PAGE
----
Large Permanent Reserves Required For Effective Conservation Of Old Fish

2016-01-07T14:27:19+00:00 January 5, 2016|
A newly published study in the journal Proceedings of the Royal Society B has found that the ages and growth rates of long-lived fish species such as the humphead wrasse are important factors in measuring the recovery of Indian Ocean coral reef ecosystems, some of which may need more than 100 years of protection to rebound from overfishing. (Credit: Paolo Macorig/ Flickr)

(Click to enlarge) A newly published study in the journal Proceedings of the Royal Society B has found that the ages and growth rates of long-lived fish species such as the humphead wrasse are important factors in measuring the recovery of Indian Ocean coral reef ecosystems, some of which may need more than 100 years of protection to rebound from overfishing. (Credit: Paolo Macorig/ Flickr)

Permanent marine protected areas and wilderness — places where fish can grow old — are critical to the effective conservation of marine ecosystems according to a new study conducted by the Wildlife Conservation Society, James Cook University, and Lancaster University.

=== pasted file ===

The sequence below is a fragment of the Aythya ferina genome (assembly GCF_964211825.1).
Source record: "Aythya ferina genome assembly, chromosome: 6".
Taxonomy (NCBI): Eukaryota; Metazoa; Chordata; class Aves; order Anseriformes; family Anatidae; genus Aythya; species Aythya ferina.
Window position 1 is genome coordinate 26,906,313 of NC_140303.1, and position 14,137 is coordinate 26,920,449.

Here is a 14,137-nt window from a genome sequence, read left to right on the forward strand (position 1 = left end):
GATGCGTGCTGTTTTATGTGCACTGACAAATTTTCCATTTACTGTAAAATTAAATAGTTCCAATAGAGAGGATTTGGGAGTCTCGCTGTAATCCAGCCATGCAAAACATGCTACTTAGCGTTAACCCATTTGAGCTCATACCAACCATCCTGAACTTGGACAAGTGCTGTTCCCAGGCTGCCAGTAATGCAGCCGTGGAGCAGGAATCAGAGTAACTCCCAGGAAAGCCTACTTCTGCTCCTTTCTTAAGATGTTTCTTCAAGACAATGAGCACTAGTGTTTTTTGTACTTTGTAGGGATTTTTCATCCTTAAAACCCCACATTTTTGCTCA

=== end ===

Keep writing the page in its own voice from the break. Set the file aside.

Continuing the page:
(From Science Daily) — Unlike previous research focused primarily on the weight or biomass of fish as a measure of reef recovery, this study evaluated the life histories of fish communities. In doing so, the researchers found much slower change — well beyond the 20 years that it took for biomass to recover — and some factors like growth rate were expected to change for more than 100 years. The findings underscore the importance of permanent marine protected areas and wilderness in the effective protection of marine fishes.

The study titled “Marine reserve recovery rates towards a baseline are slower for reef fish community life histories than biomass” appears in the online version of Proceedings of the Royal Society B. The authors are: Tim R. McClanahan of WCS; and N.A.J. Graham of James Cook University and Lancaster University.

Read the full article here: http://www.sciencedaily.com/releases/2015/12/151223165501.htm.